|Feature type||allele||Associated gene||Dmel\ninaE|
|Also Known As||ninaEora, oraJK84, ninaEJK84, ora|
|Map ( GBrowse )|
|Allele class||loss of function allele|
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|Nature of the Allele|
|Mutations Mapped to the Genome|
|Associated Sequence Data|
|Nature of the lesion|
Gln251 --> stop
|Phenotype Manifest In|
rhabdomere R1 & microvillus
rhabdomere R2 & microvillus
rhabdomere R3 & microvillus
rhabdomere R4 & microvillus
rhabdomere R5 & microvillus
rhabdomere R6 & microvillus
Mutant larvae show defects in discrimination between 18[o]C and 24[o]C in a binary choice thermotaxis assay compared to controls, but discrimination between 18[o]C and cooler or very warm temperatures is normal.
The effect of anoxia as measured in the eye by extracellular voltage change recordings is similar to that of wild type.
The eyelet maintains well-developed rhabdomeres even 1 week after eclosion in mutant flies, although degeneration of ommatidial rhabdomeres R1-R6 is seen.
The whole cell capacitance of photoreceptor cells remains relatively small throughout development, in contrast to wild-type. The magnitude of the rundown current (RDC) is larger than wild-type at all developmental stages. R1 to R6 photoreceptor cells have more microvilli per rhabdomere than wild-type flies and membrane loops at the base of the microvilli are enlarged compared to wild-type.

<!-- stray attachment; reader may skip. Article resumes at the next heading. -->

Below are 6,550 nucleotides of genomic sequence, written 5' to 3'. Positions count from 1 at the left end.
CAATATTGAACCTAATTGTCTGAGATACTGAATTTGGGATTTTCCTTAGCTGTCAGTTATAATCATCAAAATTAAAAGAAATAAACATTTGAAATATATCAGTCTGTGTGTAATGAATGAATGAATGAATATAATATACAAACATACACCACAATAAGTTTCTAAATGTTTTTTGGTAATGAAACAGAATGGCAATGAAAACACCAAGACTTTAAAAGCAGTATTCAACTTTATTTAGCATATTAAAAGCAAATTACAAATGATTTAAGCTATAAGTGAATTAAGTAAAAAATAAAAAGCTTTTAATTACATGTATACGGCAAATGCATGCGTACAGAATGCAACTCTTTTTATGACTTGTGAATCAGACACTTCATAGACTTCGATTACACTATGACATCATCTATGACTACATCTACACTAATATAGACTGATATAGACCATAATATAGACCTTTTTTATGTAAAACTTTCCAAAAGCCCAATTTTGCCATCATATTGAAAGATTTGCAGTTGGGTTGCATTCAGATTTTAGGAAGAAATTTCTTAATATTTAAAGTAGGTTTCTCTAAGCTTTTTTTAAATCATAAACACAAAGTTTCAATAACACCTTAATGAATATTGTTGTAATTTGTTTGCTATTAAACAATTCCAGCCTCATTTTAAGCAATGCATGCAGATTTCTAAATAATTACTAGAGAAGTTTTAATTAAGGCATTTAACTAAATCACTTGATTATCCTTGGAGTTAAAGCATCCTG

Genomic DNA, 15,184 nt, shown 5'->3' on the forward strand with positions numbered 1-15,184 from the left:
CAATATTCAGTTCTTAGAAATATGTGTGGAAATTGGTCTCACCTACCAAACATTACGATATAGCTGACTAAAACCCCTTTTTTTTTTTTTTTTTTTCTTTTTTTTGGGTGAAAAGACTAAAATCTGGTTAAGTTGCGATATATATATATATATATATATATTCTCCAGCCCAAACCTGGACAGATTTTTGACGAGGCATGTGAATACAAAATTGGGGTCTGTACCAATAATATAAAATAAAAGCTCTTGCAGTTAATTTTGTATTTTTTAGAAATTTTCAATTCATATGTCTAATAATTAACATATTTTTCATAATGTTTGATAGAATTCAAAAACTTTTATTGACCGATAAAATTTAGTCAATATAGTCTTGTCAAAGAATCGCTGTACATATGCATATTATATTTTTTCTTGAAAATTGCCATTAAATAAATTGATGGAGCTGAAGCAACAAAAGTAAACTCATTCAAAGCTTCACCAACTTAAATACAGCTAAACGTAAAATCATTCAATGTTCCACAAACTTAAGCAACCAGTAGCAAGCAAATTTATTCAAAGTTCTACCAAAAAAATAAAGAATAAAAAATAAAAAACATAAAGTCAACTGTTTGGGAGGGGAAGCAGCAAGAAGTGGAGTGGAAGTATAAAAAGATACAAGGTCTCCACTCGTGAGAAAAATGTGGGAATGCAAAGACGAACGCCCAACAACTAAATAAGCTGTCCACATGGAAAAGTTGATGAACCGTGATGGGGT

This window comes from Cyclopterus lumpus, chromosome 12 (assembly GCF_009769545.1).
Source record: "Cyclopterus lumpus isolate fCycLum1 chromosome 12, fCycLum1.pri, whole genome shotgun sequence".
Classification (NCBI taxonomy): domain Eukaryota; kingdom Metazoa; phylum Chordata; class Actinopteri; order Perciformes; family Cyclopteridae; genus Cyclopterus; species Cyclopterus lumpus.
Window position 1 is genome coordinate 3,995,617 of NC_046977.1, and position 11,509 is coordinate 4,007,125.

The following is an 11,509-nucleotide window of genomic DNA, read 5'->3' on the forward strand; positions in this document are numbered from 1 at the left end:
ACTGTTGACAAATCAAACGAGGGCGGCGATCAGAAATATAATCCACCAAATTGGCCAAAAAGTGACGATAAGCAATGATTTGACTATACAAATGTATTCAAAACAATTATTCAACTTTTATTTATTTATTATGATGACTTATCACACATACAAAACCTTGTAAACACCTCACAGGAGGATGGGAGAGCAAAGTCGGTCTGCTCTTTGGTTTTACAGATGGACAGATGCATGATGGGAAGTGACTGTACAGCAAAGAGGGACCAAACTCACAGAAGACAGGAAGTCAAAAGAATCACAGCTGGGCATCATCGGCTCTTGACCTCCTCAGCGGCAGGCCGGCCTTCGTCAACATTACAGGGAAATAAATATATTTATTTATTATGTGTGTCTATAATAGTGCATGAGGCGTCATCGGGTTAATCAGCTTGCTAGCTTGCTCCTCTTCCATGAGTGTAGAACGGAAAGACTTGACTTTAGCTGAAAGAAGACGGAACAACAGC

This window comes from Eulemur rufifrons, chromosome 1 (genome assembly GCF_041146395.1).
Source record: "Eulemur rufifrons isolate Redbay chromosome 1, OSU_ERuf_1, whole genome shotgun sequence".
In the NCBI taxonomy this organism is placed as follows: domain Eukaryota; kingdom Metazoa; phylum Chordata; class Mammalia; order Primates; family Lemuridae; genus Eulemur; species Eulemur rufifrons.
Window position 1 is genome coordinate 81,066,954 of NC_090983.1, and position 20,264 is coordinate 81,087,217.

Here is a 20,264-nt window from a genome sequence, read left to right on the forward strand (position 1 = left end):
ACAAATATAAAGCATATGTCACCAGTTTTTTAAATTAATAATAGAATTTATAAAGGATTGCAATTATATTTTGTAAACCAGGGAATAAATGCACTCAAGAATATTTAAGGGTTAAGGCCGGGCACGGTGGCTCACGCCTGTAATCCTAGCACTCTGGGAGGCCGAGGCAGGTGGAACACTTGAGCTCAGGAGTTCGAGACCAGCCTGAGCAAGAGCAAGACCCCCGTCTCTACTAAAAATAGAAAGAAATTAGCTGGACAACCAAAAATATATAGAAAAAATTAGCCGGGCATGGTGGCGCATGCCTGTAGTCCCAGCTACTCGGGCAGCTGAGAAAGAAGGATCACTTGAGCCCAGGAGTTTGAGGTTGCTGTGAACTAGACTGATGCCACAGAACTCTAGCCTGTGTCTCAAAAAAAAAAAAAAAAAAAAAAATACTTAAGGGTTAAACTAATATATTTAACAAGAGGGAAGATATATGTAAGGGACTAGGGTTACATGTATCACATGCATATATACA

Third instar foraging larvae show negative photobehaviour indistinguishable from the wild-type response to light. Third instar larvae continue to show negative phototaxis during the wandering stage, in contrast to wild-type larvae.
induced with ort1 as "oraJK84"; ca 10-6 normal RH1 level
|Phenotype Manifest In|
ninaE1 ort1 flies show residual object fixation in tethered flight, but no more than 16% of the residual object fixation is accomplished with wingbeat steering (the predominant steering mechanism of normal flies). ninaE1 ort1 flies are significantly impaired in the ability to maintain their orientation towards a landmark when walking in the Buridan's paradigm assay. Their average and maximum walking speed are reduced to about one-half of the corresponding speed observed under identical conditions in wild-type flies.
|Complementation & Rescue Data|
|Stocks ( 2 )|
|Notes on Origin|
|External Crossreferences & Linkouts|
|Synonyms & Secondary IDs ( 7 )|
|Secondary FlyBase IDs|
|References ( 21 )|
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|Recent research papers ( 1 )|
|Recent reviews (0)|
|All reviews listed in FlyBase were published before 2011|